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Well, I did it!

October 31, 2008
by Leslie Biernat

Well I did it!!  I finished the Ford Ironman Wisconsin on September 7, 2008 with a time of 15 hours and 43 minutes 24 seconds.  The day was grueling but worth all the time, training, and suffering.  Let me sum up the day for you.

 

Woke up at 4:15 am to have my toast with peanut butter, a few Endur Lyte pills, some Gatorade, and my pre race drink.  A bus transported us over to Monona Terrace where the race would begin.  It was still dark outside at this point.  Nerves were jumping and the excitement was building. There were over 2200 athletes participating and only 650 women in the group.  I put on my wet suit and headed down to the start point.  We all entered the water together, yes all of us, and at 7:00 am sharp the horn went off and so did we.  The water was warm but crowded I was kicked, hit, actually came to a stop a few times because it was so crowded all that testosterone in the water made it a rough swim but I did it, my time was 1hour 29 minutes for the 2.4 mile swim.  I was pleased that I had tons of energy coming out of the water and a huge sigh of relief. One down, two to go!

 

After transition and changing my clothes going to the bathroom etc. I was out on the bike.  It felt great at first to know I made it through the swim but now I had 112 miles of grueling hills to contend with, I can do it! So I started off with a smile and talking to the volunteers.  The first loop of 56 miles was pretty good and I stopped for 35 minutes at the halfway point to refuel and load up my bike again.  Of course I talked for most of the time and told my survivor story to two volunteers I was just so proud to be out there.  They encouraged me and I was back for the second loop of 56 miles.  At this point my feet began to burn tremendously because of the lack of blood flow!  I would wiggle my toes and try to move my feet as much as I could.  I prayed for the pain to go away and it did for a little bit but then came back it was a viscous cycle but I endured I am not stopping now.  The wind also kicked in the second loop, wind and hills, not a good combination.  I was nearing the end and the excitement was building two down and only one more to go, I can do this, I am going to this!! I was so excited and I finished the bike in 7 Hours 40 minutes, remember bathroom breaks and my social time included. Jumped off the bike jogged into transition to change for the run.  I also learned how to farmer snot, sorry for graphics but your nose runs a whole lot when you are on the bike and you can’t carry enough Kleenex to help the problem. So I learned to blow my nose while riding the bike, I always made sure no one was too close behind me.

 

So now the final leg of the race the marathon, yes 26.2 miles.  I started the run around 4:40 pm some of the professionals were already done at this point, oh well here I go.  I started jogging and was surprised how good I still felt it must have been the adrenaline kicking in.  The first 13-mile loop was okay and I realized people were walk/running so I decided that was a great idea!  So I did the same and believe me at this point your run looks like a walk anyway. Finished the first 13 in about 2 ˝ hours so I thought I would be done sooner than I expected.  Well the next 13 were tough, it was dark, cold, and rained on us for about 1 hour which made us even colder.  It was a lonely road at some points you could barely see the path. I met a fellow triathlete Jon who would become my sidekick for the last 8 miles.  We talked the whole time and pushed each other through until the end. He was an awesome guy and we discussed our families, God, work, anything and everything it made the time go by so much faster.  Seeing at this point my knee joints were aching my feet hurt and I thought the finish line would never come. until…  About ˝ mile out we could hear the music and the announcer, the excitement was building that we were almost there.  Jon looked at me and said let’s go and when we get there you go ahead before me I have done these before now you go enjoy your moment.  And that I did, all the hours of training and sacrifice paid off and as I entered the final chute where crowds of people were cheering and clapping I heard those magic words, “Leslie Biernat, 38, from Franklin Wisconsin, “YOU ARE AN IRONMAN!”  I get tearing every time I say those words because they mean so much to me.  I beat cancer, my body endured chemotherapy, radiation, and seven surgeries and now an Ironman.  I am a survivor who is not just surviving but thriving.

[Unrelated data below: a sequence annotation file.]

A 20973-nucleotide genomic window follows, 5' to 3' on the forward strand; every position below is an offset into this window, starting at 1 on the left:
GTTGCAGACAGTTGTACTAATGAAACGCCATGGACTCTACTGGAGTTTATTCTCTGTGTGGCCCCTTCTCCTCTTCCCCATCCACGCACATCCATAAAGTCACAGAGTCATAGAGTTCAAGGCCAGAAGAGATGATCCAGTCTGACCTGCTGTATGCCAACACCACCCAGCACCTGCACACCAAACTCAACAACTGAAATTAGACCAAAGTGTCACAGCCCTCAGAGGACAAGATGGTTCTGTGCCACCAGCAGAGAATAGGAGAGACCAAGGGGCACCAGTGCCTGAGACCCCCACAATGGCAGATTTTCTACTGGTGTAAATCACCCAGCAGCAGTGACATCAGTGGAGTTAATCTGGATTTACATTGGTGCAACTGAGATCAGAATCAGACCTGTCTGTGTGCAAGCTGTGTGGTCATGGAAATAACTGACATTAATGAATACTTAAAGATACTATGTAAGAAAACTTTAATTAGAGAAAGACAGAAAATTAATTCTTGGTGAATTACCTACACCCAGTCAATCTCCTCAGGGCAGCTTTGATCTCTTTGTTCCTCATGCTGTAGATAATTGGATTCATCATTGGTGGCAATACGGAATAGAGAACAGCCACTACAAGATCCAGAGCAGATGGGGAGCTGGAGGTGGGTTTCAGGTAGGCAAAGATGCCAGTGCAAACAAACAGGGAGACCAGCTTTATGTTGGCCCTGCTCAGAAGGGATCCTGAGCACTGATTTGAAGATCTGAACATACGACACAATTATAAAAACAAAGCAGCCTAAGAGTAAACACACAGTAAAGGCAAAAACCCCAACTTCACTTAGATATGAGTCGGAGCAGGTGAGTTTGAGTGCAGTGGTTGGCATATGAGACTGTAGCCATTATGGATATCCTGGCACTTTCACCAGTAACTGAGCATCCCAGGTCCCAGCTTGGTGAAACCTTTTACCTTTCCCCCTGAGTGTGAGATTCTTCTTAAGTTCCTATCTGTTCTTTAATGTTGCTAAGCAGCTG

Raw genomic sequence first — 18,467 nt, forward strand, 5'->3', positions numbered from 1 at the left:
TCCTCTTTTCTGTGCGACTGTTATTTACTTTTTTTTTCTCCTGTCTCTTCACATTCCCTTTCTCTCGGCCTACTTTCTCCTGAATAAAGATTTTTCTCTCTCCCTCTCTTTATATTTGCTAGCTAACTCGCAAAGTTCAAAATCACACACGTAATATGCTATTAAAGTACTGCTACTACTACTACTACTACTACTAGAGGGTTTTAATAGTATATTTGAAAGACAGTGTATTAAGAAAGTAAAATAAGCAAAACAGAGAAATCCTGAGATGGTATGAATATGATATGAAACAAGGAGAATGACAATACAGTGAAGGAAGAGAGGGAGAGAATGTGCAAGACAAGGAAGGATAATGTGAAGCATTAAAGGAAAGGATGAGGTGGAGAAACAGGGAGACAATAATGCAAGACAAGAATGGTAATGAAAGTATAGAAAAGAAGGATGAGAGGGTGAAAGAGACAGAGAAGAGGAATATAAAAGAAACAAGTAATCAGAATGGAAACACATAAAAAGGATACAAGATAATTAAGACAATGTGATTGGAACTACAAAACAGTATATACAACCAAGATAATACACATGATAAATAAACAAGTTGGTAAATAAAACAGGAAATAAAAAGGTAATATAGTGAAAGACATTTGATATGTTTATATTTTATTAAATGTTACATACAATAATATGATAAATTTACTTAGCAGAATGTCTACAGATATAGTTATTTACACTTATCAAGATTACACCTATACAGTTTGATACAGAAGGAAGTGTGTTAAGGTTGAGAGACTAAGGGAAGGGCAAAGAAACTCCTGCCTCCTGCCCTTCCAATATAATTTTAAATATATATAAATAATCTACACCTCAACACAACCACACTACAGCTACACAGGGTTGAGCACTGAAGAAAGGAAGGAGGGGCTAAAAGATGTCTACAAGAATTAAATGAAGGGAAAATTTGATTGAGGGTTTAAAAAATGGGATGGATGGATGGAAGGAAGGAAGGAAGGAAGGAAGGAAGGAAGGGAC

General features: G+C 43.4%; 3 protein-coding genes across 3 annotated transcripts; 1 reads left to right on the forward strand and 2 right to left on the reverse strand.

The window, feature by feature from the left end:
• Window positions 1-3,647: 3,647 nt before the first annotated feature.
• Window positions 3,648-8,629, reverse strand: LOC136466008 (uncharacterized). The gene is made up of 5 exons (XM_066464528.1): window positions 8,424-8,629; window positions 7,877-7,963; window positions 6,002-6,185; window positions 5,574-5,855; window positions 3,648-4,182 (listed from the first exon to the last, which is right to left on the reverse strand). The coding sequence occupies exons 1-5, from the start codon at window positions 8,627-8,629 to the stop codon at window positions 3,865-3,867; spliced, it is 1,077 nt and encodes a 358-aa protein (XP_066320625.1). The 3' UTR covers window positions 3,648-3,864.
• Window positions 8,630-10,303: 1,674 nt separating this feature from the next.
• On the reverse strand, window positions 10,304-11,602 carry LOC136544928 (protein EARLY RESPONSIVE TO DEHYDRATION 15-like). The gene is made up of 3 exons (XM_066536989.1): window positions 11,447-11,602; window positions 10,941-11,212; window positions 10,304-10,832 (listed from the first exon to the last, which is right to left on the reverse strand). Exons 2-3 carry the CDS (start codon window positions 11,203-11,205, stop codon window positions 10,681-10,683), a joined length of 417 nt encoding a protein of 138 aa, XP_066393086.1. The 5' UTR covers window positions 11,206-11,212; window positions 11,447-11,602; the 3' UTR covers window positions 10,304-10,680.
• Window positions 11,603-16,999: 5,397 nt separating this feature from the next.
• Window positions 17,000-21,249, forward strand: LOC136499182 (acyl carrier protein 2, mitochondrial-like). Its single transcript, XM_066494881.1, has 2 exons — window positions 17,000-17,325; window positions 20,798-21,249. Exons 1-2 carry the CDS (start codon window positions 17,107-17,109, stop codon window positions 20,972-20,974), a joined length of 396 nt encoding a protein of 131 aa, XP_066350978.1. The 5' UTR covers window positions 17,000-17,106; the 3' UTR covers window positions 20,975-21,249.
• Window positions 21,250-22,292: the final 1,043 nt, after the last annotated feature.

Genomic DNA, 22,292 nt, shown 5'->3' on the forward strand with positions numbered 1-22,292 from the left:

My last thought to all of you is for you to remember to live your dreams, find your passion in life, set goals and achieve them.  No matter what life has dealt you, you can succeed if only you believe!  What are you waiting for!



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